Exploring iLEAD Antelope Valley Culture: Habit 4 of the 7 Habits
Editor’s Note: This is one in a series of articles on the pillars of iLEAD Antelope Valley’s educational philosophy and approach.
“In the long run, if it isn’t a win for both of us, we both lose. That’s why win-win is the only real alternative in interdependent realities.”
— Dr. Stephen Covey
This week, we’re examining Habit #4: Think Win-Win. Someone with a win-win mind-set sees life as a cooperative arena, instead of a competitive one. Win-win is a frame of mind and heart that constantly seeks mutual benefit in all human interactions, and means agreements or solutions are mutually beneficial and satisfying.
Why is this habit so vital to us at iLEAD Antelope Valley? Because none of us lives in a vacuum. Every day, we interact with other people who have their own sets of passions, motivations, and priorities. So how do we successfully navigate the world as an individual among many other individuals?
Dr. Stephen Covey held that a person or organization approaching conflicts with a win-win attitude possesses three vital character traits:
- Integrity: sticking with your true feelings, values, and commitments
- Maturity: expressing your ideas and feelings with courage and consideration for the ideas and feelings of others
- Abundance Mentality: believing there is plenty for everyone
Developing a win-win approach is also beneficial to our growth and maturity. As we seek to have win-win interactions and relationships, we develop our humility, better recognize the humanity of those around us, develop long-term perspectives, and also learn to become more assertive.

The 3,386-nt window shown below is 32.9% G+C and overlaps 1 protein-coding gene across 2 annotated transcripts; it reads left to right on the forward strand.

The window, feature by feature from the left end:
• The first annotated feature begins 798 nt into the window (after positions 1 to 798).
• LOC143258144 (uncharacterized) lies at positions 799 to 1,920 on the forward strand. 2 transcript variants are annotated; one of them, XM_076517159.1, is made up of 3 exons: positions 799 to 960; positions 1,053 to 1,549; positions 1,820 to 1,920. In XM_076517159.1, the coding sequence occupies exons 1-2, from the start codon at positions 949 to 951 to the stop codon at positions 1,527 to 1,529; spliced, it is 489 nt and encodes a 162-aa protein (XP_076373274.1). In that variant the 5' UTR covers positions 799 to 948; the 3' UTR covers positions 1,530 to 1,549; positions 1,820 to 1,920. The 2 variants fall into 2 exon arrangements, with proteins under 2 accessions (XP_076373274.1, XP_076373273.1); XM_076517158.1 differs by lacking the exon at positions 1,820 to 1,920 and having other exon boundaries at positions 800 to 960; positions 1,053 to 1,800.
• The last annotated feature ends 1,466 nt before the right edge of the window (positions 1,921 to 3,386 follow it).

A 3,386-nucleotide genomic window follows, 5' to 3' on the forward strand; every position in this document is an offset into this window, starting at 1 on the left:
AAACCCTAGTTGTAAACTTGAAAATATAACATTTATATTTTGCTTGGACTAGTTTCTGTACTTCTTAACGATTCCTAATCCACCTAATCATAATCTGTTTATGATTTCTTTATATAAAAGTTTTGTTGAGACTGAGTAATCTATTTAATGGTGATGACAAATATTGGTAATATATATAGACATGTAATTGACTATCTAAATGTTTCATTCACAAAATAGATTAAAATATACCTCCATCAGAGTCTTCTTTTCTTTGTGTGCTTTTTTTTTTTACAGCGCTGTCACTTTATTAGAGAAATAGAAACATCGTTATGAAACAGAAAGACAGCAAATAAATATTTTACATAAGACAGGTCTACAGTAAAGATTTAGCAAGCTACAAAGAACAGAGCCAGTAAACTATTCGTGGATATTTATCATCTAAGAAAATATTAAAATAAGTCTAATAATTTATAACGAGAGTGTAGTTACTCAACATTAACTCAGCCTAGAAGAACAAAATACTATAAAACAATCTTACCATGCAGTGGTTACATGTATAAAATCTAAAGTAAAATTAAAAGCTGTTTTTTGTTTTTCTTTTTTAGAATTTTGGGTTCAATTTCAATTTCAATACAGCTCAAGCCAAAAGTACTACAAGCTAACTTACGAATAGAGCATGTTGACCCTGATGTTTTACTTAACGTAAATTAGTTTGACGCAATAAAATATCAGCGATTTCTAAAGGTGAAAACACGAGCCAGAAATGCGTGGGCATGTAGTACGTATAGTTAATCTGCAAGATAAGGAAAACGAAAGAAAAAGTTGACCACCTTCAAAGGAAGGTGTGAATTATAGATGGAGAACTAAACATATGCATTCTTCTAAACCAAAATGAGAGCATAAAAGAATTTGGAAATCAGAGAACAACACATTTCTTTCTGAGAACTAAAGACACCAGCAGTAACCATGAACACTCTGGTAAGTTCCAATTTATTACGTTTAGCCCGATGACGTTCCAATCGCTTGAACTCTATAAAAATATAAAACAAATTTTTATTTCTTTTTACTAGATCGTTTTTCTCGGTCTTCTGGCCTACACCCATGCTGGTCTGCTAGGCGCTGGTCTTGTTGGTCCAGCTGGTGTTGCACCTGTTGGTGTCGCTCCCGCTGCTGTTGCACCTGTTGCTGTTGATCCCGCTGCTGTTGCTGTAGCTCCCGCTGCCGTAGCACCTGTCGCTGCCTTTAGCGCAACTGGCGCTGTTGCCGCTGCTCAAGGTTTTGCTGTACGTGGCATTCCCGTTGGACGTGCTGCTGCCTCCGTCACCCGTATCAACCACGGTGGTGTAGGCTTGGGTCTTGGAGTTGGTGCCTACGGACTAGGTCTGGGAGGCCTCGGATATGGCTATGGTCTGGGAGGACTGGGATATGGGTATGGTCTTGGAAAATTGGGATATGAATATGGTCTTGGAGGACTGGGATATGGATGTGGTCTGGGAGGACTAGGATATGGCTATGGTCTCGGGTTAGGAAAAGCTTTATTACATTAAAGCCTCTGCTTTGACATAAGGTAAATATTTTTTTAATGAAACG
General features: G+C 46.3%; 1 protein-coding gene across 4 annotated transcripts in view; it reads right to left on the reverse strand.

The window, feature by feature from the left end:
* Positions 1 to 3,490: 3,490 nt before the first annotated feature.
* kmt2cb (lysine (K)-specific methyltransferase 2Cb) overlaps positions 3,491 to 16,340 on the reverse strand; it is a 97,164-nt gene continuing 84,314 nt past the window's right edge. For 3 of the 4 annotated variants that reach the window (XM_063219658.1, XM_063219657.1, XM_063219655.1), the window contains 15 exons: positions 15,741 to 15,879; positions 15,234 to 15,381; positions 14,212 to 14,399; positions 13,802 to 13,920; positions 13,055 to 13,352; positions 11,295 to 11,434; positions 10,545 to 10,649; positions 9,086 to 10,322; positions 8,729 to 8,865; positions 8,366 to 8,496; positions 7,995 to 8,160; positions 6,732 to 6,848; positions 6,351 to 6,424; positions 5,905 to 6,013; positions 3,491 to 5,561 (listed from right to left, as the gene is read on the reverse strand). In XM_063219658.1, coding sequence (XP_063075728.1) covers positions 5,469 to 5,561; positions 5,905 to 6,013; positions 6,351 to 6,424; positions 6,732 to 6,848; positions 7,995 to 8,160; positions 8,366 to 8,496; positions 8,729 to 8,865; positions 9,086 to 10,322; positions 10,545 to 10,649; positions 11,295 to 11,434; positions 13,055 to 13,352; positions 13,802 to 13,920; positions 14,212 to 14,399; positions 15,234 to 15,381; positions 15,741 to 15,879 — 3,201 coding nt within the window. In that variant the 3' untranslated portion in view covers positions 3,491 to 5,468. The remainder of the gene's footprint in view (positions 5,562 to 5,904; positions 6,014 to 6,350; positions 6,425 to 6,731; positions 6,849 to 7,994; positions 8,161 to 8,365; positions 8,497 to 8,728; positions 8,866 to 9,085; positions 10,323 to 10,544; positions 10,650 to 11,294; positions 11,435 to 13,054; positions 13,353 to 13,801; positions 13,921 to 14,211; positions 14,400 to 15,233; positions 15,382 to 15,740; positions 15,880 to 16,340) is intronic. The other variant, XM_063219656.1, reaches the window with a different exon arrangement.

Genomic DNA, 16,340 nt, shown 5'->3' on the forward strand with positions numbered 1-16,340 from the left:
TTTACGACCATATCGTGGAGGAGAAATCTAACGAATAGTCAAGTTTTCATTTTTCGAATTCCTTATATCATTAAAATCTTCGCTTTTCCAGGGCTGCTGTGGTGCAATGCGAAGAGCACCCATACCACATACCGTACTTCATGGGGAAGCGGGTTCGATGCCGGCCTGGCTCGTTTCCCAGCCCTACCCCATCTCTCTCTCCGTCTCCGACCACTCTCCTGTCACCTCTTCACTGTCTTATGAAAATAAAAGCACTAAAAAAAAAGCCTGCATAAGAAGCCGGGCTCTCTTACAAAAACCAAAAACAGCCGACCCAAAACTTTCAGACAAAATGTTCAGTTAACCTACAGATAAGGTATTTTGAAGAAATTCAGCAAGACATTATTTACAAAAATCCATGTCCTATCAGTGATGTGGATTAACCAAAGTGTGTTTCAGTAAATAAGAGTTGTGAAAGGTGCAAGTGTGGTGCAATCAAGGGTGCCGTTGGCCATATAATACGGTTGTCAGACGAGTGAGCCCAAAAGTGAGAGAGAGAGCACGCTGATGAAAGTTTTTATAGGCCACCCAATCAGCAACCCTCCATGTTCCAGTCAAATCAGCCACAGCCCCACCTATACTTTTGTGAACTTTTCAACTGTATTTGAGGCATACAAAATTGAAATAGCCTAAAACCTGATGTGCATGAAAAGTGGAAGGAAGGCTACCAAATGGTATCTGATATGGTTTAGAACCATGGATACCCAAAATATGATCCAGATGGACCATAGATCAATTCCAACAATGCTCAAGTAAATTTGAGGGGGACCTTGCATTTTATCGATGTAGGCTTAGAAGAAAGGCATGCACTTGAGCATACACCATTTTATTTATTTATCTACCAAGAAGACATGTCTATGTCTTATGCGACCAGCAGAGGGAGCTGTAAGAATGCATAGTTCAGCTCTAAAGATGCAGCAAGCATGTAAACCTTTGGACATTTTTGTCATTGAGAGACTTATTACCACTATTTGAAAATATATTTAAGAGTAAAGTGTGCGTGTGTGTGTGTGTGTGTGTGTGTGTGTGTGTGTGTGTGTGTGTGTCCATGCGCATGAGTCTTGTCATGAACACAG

There are four steps that can help the win-win process be truly beneficial for all involved:
- See the problem from others’ perspectives to understand their needs and concerns
- Identify the key issues and concerns involved
- Determine what results could make for a fully acceptable situation
- Identify options for how to achieve those results.
Developing a win-win mind-set is an important step toward being a more collaborative individual, which is at the heart of what the iLEAD Antelope Valley learning model is all about. Win-win is certainly a balancing act, but when we strike that balance everyone benefits.
Join us next week as we explore Habit #5: Seek First to Understand, Then Be Understood.
For more information on the 7 Habits and other leadership resources, click here to visit the FranklinCovey website.
Whether in the classroom, the workplace, relationships, or life in general, learning to compromise can be an important and helpful tool. However, what if there were a way to even
Editor’s Note: This is one in a series of articles on the pillars of iLEAD Antelope Valley’s educational philosophy and approach. They say communication is key, but if we lack
“In the long run, if it isn’t a win for both of us, we both lose. That’s why win-win is the only real alternative in interdependent realities.” — Dr. Stephen Covey